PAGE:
United Airlines has ordered all its 67,000 employees to be vaccinated no later than October 25, or potentially face termination.
Following the lead of the U.S. government, New York City, and California, many other big U.S. corporations are joining the vaccine mandate bandwagon. Walmart, Tyson Foods, United, Facebook, and Google have required vaccination for certain employees, including remote employees who wish to return to work in company offices.
It is settled law that cities and states can require employees to receive vaccines during health emergencies. However, the federal government has no authority to enforce or order a national vaccine mandate. Yay for federalism.
President Biden supports the Pentagon’s plan to require all U.S. military members to receive the COVID-19 vaccine. Defense Secretary Lloyd Austin has set a mid-September deadline to vaccinate all troops, which he said may be moved up if the FDA gives final approval or if the rise in infection rates accelerates.
Companies do have the right in just about every state to require employees to be vaccinated. Nine states limit city and state governments from requiring vaccinations, but employees are considered at-will in most Republican, business-friendly states. It seems the coin has now flipped, with Democrats buddying up to big business and letting them be the strong arm in getting shots into employee arms, while Republicans have been more reticent to push the issue.
But the federal government is always best at undermining its own initiatives. In this case, it’s OSHA’s turn to be a regulatory fly in the ointment. Back in April, the Occupational Safety and Health Administration issued a FAQ dealing with employer-required vaccination. If an employer, like United Airlines, makes vaccines mandatory, then any adverse reaction to the vaccine becomes a “work-related” illness. This means it’s a reportable event on the employer’s OSHA 300 log.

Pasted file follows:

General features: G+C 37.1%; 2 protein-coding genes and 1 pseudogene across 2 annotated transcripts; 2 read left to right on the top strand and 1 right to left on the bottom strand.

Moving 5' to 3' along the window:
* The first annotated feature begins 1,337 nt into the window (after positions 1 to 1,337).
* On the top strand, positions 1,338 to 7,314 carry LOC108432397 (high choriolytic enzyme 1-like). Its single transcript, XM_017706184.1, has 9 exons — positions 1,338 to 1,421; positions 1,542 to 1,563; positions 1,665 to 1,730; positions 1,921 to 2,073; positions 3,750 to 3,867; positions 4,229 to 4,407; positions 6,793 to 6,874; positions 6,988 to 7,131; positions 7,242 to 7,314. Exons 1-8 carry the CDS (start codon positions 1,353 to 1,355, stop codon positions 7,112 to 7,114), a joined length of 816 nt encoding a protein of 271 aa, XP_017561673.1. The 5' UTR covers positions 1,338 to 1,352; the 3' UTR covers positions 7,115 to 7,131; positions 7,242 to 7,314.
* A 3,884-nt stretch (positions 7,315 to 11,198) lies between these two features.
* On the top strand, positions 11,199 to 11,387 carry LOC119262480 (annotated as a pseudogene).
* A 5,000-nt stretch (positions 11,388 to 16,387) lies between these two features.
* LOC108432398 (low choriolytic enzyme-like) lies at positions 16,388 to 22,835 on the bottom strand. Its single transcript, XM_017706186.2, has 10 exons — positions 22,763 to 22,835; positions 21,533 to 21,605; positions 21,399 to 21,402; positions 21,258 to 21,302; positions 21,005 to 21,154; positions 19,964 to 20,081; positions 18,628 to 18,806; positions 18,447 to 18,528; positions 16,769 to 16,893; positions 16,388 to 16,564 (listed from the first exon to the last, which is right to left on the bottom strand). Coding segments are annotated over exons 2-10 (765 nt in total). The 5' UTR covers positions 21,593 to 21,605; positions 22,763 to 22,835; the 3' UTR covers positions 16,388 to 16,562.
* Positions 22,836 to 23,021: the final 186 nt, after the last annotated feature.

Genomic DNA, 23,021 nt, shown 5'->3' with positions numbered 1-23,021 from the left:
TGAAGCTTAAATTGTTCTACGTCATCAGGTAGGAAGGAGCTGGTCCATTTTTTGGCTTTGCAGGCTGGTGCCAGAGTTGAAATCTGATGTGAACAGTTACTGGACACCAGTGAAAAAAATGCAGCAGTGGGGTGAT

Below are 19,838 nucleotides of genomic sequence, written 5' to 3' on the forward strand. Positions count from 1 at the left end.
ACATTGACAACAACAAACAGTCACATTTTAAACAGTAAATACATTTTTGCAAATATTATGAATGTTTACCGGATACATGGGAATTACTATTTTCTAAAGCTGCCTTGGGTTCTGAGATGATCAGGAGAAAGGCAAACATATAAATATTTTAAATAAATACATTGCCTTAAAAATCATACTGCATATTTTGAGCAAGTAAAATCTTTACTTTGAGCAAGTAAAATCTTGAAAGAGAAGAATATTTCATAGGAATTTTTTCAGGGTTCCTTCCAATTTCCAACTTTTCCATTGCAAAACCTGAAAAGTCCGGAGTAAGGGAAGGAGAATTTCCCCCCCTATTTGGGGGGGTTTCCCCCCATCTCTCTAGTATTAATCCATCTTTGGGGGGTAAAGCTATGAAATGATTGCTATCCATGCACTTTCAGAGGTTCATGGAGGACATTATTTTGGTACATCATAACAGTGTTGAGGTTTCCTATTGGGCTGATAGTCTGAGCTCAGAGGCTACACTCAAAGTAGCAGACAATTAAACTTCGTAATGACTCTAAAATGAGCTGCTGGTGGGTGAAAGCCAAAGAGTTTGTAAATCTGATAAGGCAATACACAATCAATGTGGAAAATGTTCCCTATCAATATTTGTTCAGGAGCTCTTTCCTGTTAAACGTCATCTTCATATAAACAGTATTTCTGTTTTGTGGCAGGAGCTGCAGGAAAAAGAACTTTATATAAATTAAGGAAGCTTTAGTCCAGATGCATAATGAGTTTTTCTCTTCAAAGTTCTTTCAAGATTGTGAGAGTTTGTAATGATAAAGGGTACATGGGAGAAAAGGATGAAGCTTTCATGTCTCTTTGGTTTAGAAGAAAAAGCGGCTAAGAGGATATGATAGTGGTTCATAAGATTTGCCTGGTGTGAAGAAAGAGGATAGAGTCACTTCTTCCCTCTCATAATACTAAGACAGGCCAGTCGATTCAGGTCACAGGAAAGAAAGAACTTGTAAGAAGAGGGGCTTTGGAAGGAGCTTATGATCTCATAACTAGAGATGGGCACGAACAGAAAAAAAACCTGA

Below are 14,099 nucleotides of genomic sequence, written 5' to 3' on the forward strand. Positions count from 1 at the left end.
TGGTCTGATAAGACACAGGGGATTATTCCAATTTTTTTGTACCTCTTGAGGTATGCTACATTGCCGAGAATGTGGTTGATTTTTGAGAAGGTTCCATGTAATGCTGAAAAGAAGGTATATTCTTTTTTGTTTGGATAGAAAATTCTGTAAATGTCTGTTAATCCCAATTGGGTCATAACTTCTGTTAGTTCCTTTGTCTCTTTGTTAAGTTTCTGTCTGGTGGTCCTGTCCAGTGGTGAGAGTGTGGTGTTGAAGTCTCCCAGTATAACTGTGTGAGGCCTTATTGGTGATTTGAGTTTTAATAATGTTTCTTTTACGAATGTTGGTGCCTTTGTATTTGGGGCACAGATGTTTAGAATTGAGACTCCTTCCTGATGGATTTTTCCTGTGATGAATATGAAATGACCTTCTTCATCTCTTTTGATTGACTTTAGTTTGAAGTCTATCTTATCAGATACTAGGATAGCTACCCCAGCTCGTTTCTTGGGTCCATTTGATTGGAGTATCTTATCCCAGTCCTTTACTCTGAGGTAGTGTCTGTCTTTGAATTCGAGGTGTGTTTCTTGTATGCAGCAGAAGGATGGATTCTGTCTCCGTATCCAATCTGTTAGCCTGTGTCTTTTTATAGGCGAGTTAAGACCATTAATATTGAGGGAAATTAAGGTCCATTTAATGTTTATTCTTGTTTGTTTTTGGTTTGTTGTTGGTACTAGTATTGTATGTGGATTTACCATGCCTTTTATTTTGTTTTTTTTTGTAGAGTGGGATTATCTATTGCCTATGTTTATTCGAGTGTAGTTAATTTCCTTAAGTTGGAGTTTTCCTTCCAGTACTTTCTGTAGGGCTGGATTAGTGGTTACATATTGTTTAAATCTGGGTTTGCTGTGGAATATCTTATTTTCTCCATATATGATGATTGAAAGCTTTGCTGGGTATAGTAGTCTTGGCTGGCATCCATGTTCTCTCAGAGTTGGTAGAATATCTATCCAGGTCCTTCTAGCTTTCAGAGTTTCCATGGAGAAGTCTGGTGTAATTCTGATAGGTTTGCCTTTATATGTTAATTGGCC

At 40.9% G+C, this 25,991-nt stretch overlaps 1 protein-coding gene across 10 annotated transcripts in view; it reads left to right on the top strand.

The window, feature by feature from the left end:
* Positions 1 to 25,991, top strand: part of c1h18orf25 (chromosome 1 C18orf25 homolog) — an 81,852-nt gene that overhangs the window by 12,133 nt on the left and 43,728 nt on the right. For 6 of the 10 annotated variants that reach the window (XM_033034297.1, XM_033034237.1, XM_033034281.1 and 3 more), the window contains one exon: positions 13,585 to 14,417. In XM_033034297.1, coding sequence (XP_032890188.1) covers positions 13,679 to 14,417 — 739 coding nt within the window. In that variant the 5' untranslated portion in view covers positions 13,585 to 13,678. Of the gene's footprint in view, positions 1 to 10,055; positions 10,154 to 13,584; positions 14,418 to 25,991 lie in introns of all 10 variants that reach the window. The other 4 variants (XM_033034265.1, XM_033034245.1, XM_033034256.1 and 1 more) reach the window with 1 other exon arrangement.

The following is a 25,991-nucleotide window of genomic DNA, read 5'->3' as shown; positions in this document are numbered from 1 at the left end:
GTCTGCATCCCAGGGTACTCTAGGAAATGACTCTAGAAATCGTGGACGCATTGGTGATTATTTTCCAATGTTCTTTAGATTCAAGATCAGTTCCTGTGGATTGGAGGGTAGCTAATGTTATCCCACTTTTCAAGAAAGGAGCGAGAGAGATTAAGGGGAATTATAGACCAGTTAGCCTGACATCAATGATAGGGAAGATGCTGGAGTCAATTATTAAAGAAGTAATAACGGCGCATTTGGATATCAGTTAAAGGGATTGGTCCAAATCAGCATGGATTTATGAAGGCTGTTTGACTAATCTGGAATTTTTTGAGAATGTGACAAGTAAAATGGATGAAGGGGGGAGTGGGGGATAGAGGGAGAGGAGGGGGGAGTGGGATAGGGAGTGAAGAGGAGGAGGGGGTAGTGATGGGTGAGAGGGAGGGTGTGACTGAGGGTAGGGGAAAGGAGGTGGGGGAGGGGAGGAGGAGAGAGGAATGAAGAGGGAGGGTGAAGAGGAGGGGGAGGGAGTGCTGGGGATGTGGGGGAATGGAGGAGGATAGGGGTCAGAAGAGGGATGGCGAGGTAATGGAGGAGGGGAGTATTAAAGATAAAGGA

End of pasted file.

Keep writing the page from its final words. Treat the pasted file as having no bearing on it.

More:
If you require your employees to be vaccinated as a condition of employment (i.e., for work-related reasons), then any adverse reaction to the COVID-19 vaccine is work-related. The adverse reaction is recordable if it is a new case under 29 CFR 1904.6 and meets one or more of the general recording criteria in 29 CFR 1904.7.
However, the agency now states it will not enforce its own recording requirements. For now. Nobody competes with the government in asking people to do something, threatening them for doing it, then saying the threat is only a joke (only later to recant that last bit).
DOL and OSHA, as well as other federal agencies, are working diligently to encourage COVID-19 vaccinations. OSHA does not wish to have any appearance of discouraging workers from receiving COVID-19 vaccination, and also does not wish to disincentivize employers’ vaccination efforts. As a result, OSHA will not enforce 29 CFR 1904’s recording requirements to require any employers to record worker side effects from COVID-19 vaccination through May 2022. We will reevaluate the agency’s position at that time to determine the best course of action moving forward.